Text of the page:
By Shawn McMullen
It would have been difficult to pull together a more eclectic entourage. The Twelve included common fishermen, a tax collector, and a zealot. Jesus chose a skeptic, a doubter, and a betrayer. Some in the group appear to have been naturally quiet and others outspoken. Two of them, brothers, must have been known for their unusual boldness or fiery tempers—or both.
Few, if any, of the men Jesus called to follow him would have made Palestine’s “Who’s Who” list. But that seems to be why Jesus chose them.
These simple men bore testimony to the transforming power of Christ. So much so that even the hard-nosed religious leaders of their day recognized the change in their lives, the force of their convictions, and the source of their strength. “When they saw the courage of Peter and John and realized that they were unschooled, ordinary men, they were astonished and they took note that these men had been with Jesus” (Acts 4:13).
The Lord turned humble fishermen into persuasive preachers. He united a Roman sympathizer and a Jewish nationalist. He fashioned an apostle of love from a son of thunder.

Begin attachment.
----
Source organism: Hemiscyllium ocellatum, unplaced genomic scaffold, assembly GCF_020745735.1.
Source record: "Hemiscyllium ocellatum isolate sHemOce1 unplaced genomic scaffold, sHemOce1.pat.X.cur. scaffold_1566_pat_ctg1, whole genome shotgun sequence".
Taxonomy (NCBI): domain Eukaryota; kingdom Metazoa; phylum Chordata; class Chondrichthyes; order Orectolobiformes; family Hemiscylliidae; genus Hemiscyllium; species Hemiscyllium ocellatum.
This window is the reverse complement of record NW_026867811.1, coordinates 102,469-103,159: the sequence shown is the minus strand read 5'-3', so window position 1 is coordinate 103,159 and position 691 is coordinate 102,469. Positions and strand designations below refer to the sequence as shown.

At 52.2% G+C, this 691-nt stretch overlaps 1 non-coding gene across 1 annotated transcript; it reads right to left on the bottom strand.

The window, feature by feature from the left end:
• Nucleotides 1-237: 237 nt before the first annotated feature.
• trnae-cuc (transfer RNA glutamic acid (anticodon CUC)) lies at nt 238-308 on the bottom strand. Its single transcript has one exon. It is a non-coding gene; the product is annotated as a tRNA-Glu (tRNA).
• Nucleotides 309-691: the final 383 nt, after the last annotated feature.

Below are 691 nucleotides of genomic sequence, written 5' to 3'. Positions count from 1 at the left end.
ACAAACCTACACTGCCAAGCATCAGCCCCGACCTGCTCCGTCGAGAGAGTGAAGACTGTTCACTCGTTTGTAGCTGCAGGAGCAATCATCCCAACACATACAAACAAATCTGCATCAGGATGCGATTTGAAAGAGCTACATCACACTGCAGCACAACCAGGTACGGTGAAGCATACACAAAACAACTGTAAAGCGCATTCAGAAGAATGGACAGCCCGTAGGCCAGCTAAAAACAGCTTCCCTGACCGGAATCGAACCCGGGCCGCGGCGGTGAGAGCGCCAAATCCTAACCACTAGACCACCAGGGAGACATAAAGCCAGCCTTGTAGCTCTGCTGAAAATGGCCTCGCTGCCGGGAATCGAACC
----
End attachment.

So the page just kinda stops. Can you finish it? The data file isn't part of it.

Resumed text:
Paul, the latecomer apostle, also experienced this transforming power. He entered the scene as one of the church’s fiercest opponents but became one of its strongest proponents. Paul never forgot who he was before he came to Christ, nor did he lose his sense of gratitude to God for setting him apart as the apostle to the Gentiles (see Galatians 2:8). He recalled to Timothy, “Even though I was once a blasphemer and a persecutor and a violent man, I was shown mercy. . . . The grace of our Lord was poured out on me abundantly” (1 Timothy 1:13, 14).
Paul also saw that same transforming power at work in the lives of those he led to the Lord. He wrote to the Christians in the church at Corinth,
Brothers and sisters, think of what you were when you were called. Not many of you were wise by human standards; not many were influential; not many were of noble birth. But God chose the foolish things of the world to shame the wise; God chose the weak things of the world to shame the strong. God chose the lowly things of this world and the despised things—and the things that are not—to nullify the things that are, so that no one may boast before him (1 Corinthians 1:26-29).
Often the people God chooses to do his work aren’t impressive by human standards: the unwise, the insignificant, the ordinary, the foolish, the weak, the lowly, and the despised. But that’s the beauty of it. If it were any other way, we might think we have reason to give ourselves credit for the work God does through us.
Let’s be grateful that God works through imperfect people. And let’s humbly identify with Paul who concluded, “But we have this treasure in jars of clay to show that this all-surpassing power is from God and not from us” (2 Corinthians 4:7).